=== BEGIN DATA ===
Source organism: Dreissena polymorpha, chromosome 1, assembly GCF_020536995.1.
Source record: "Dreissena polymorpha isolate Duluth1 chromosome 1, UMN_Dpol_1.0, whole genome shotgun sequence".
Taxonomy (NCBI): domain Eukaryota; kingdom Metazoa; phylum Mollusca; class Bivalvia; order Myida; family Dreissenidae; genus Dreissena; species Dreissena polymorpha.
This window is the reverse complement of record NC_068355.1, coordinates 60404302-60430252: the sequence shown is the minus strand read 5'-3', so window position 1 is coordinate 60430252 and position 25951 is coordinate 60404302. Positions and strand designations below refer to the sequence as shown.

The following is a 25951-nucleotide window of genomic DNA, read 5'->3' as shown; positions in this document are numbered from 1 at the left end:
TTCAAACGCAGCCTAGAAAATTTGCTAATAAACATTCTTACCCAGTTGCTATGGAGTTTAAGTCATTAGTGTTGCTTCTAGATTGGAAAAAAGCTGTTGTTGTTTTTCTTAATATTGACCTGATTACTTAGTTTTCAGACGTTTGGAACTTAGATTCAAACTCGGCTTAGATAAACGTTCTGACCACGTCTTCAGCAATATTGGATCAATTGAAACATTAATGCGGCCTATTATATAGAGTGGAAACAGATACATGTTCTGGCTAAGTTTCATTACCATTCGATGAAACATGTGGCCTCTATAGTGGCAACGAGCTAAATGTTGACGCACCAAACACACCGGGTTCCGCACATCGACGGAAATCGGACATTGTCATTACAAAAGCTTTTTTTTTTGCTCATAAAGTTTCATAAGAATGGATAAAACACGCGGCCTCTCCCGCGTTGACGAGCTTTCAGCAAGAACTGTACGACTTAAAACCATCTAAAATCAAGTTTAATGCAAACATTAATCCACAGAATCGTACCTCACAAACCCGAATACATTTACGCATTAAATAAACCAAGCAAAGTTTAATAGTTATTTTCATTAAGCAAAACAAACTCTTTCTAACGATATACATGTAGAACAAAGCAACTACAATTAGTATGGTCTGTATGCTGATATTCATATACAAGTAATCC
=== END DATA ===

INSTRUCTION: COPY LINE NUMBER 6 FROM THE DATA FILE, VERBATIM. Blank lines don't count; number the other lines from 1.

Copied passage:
TTCAAACGCAGCCTAGAAAATTTGCTAATAAACATTCTTACCCAGTTGCTATGGAGTTTAAGTCATTAGTGTTGCTTCTAGATTGGAAAAAAGCTGTTGTTGTTTTTCTTAATATTGACCTGATTACTTAGTTTTCAGACGTTTGGAACTTAGATTCAAACTCGGCTTAGATAAACGTTCTGACCACGTCTTCAGCAATATTGGATCAATTGAAACATTAATGCGGCCTATTATATAGAGTGGAAACAGATACATGTTCTGGCTAAGTTTCATTACCATTCGATGAAACATGTGGCCTCTATAGTGGCAACGAGCTAAATGTTGACGCACCAAACACACCGGGTTCCGCACATCGACGGAAATCGGACATTGTCATTACAAAAGCTTTTTTTTTTGCTCATAAAGTTTCATAAGAATGGATAAAACACGCGGCCTCTCCCGCGTTGACGAGCTTTCAGCAAGAACTGTACGACTTAAAACCATCTAAAATCAAGTTTAATGCAAACATTAATCCACAGAATCGTACCTCACAAACCCGAATACATTTACGCATTAAATAAACCAAGCAAAGTTTAATAGTTATTTTCATTAAGCAAAACAAACTCTTTCTAACGATATACATGTAGAACAAAGCAACTACAATTAGTATGGTCTGTATGCTGATATTCATATACAAGTAATCC